Maybe others aren’t feeling this sense of crisis, aren’t grieving, really are positive that we can lick this thing. All I can say is, I’m not. And it’s OK. There is much to celebrate and to love every day.

Later, Dougald Hine, a partner in Dark Mountain, is quoted:

People think that abandoning belief in progress, abandoning the belief that if we try hard enough we can fix this mess, is a nihilistic position,” Hine said. “They think we’re saying: ‘Screw it. Nothing matters.’ But in fact all we’re saying is: ‘Let’s not pretend we’re not feeling despair. Let’s sit with it for a while. Let’s be honest with ourselves and with each other. And then as our eyes adjust to the darkness, what do we start to notice?’

I love that question: What do we start to notice? That’s an experience I want to have and share and talk about with others. It reminds me of the permaculture principle, Observe and Interact. Unless we notice what’s before us, around us, inside us, then when we act we are like characters in a play, doing what’s scripted, what’s expected, our role, instead of really relating, soul to soul, minds and bodies engaged, with ourselves and all other beings.

Some, like George Monbiot and Naomi Klein, feel that Kingsnorth has given up. I think he is still spending his life being true, doing what matters most to him, preparing for the future in each daily, present moment, and supporting what he loves in his community:

“Last week, he and his wife made a long-planned move to rural Ireland, where they will be growing much of their own food and home schooling their children — a decision, he explained to me, that stemmed in part from a desire to distance himself from technological civilization and in part from wanting to teach his children skills they might need in a hotter future.

“Yet Kingsnorth has never intended to retreat altogether. For the past three years, he has spent a good portion of his time trying to stop a large supermarket from being built in Ulverston, in northern England. ‘Why do I do this,’ he wrote to me in an email, anticipating my questions, ‘when I know that in a national context another supermarket will make no difference at all, and when I know that I can’t stop the trend caused by the destruction of the local economy, and when I know we probably won’t win anyway?” He does it, he said, because his sense of what is valuable and good recoils at all that supermarket chains represent. ‘I’m increasingly attracted by the idea that there can be at least small pockets where life and character and beauty and meaning continue. If I could help protect one of those from destruction, maybe that would be enough..”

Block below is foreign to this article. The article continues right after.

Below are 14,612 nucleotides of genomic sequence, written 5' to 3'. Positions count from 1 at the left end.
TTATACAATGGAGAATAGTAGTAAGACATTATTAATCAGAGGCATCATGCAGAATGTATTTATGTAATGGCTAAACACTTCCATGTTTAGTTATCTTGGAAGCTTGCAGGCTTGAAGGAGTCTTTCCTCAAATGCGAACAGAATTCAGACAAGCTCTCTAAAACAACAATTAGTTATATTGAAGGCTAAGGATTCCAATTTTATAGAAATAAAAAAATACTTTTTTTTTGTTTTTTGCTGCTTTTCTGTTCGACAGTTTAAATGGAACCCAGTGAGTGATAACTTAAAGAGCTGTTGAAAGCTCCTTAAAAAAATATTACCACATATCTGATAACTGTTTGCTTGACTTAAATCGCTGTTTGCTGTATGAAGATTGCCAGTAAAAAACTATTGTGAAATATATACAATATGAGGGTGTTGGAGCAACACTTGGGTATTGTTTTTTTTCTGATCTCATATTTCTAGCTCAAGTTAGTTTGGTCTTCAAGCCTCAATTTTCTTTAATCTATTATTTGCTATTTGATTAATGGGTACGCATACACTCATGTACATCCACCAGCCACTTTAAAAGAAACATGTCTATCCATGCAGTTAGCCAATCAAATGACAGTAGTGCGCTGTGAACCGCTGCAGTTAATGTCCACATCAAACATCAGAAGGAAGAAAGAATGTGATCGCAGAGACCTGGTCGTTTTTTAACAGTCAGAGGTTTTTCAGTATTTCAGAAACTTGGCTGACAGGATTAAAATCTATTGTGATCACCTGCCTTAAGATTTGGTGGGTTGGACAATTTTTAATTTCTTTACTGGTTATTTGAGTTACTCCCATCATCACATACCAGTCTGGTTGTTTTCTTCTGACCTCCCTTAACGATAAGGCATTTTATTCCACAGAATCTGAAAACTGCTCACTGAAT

The bolded bit reminds me of Andre Gregory’s reiteration of the Findhorn community’s idea, and Gustav Björnstrand’s idea, in the film My Dinner with Andre (1981), that in a dystopian future there may be pockets of light, or islands of history (like the underground in the Dark Ages), where humans can continue to live and perhaps “preserve the light, life, the culture … to keep things living.”

I’m also reminded of Tolstoy’s short story (or parable, or catechism), “The Three Questions” (1885); the three questions, with their answers, are

  1. When is the best time to do each thing? The most important time is now. The present is the only time over which we have power.
  2. Who are the most important people to work with? The most important person is whoever you are with
  3. What is the most important thing to do at all time? The most important thing is to do good to the person you are with.

With the amendment I would make of “person” to “being,” I think it’s a recipe for right action at all times.

Kingsnorth’s calling also reminds me of Johnette Napolitano’s lyrics in her (Concrete Blonde) song, “True,” a kind of prayer:

One more sunset
Lay my head down – true
One more sunrise
Open my eyes up – true

Trust and The Edge

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Saw these three quotes within the space of 5 minutes this afternoon, combined with Tricycle’s challenge to “Commit to Sit” (in meditation) each day in the month of February; they feel to me as though they are deeply connected. That is, that sitting, waiting, trusting, and seeking refuge are all intimately related to an uncomfortable, unknown place just outside what is familiar and comfortable. It’s not that we won’t suffer storms or deepest aches; it’s that we can wait, with calmness; we can wake up as we recognise the storm and the ache for what they are, without running from them. without making a big deal of them; and we can wait for “the answering call” to find us.

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Whatever you feel is right at the edge of your familiar world, that’s the edge of your bodhisattva vow, the edge of your deep intention to wake up with what is. —Myogen Steve Stücky (here)

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1621754_10152408577534206_577263527_n(Yes, I know who Hagee is, and while our views may not often agree, in this case they do.)

Books Read 2013